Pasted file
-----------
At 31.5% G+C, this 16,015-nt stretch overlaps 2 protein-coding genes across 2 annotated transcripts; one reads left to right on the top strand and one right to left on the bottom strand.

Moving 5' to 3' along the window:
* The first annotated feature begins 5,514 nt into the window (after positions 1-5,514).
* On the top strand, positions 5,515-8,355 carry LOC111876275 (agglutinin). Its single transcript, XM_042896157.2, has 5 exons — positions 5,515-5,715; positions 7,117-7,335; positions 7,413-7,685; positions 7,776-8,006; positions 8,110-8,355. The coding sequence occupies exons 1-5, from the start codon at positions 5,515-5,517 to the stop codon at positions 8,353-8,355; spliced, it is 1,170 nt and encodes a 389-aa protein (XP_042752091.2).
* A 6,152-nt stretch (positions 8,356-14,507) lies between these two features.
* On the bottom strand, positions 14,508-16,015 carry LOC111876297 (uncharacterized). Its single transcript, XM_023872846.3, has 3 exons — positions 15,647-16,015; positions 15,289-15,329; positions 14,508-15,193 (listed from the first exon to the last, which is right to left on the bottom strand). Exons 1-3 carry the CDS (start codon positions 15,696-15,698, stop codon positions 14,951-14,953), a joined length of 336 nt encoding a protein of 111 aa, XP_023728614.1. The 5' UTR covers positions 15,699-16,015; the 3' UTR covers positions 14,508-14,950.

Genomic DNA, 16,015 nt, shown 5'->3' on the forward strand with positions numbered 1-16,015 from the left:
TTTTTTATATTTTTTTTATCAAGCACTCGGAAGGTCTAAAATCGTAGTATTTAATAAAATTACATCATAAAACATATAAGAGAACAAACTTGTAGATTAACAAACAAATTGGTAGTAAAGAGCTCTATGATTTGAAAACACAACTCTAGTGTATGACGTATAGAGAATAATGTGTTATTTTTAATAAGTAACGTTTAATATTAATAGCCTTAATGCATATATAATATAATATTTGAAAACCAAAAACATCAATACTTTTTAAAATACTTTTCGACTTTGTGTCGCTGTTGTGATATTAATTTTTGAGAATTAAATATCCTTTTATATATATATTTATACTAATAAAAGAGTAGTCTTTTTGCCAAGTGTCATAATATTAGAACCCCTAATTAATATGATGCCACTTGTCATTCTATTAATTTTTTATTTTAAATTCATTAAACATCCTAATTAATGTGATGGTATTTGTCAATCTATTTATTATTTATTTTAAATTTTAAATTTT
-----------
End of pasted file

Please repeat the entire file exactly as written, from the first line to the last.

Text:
At 31.5% G+C, this 16,015-nt stretch overlaps 2 protein-coding genes across 2 annotated transcripts; one reads left to right on the top strand and one right to left on the bottom strand.

Moving 5' to 3' along the window:
* The first annotated feature begins 5,514 nt into the window (after positions 1-5,514).
* On the top strand, positions 5,515-8,355 carry LOC111876275 (agglutinin). Its single transcript, XM_042896157.2, has 5 exons — positions 5,515-5,715; positions 7,117-7,335; positions 7,413-7,685; positions 7,776-8,006; positions 8,110-8,355. The coding sequence occupies exons 1-5, from the start codon at positions 5,515-5,517 to the stop codon at positions 8,353-8,355; spliced, it is 1,170 nt and encodes a 389-aa protein (XP_042752091.2).
* A 6,152-nt stretch (positions 8,356-14,507) lies between these two features.
* On the bottom strand, positions 14,508-16,015 carry LOC111876297 (uncharacterized). Its single transcript, XM_023872846.3, has 3 exons — positions 15,647-16,015; positions 15,289-15,329; positions 14,508-15,193 (listed from the first exon to the last, which is right to left on the bottom strand). Exons 1-3 carry the CDS (start codon positions 15,696-15,698, stop codon positions 14,951-14,953), a joined length of 336 nt encoding a protein of 111 aa, XP_023728614.1. The 5' UTR covers positions 15,699-16,015; the 3' UTR covers positions 14,508-14,950.

Genomic DNA, 16,015 nt, shown 5'->3' on the forward strand with positions numbered 1-16,015 from the left:
TTTTTTATATTTTTTTTATCAAGCACTCGGAAGGTCTAAAATCGTAGTATTTAATAAAATTACATCATAAAACATATAAGAGAACAAACTTGTAGATTAACAAACAAATTGGTAGTAAAGAGCTCTATGATTTGAAAACACAACTCTAGTGTATGACGTATAGAGAATAATGTGTTATTTTTAATAAGTAACGTTTAATATTAATAGCCTTAATGCATATATAATATAATATTTGAAAACCAAAAACATCAATACTTTTTAAAATACTTTTCGACTTTGTGTCGCTGTTGTGATATTAATTTTTGAGAATTAAATATCCTTTTATATATATATTTATACTAATAAAAGAGTAGTCTTTTTGCCAAGTGTCATAATATTAGAACCCCTAATTAATATGATGCCACTTGTCATTCTATTAATTTTTTATTTTAAATTCATTAAACATCCTAATTAATGTGATGGTATTTGTCAATCTATTTATTATTTATTTTAAATTTTAAATTTT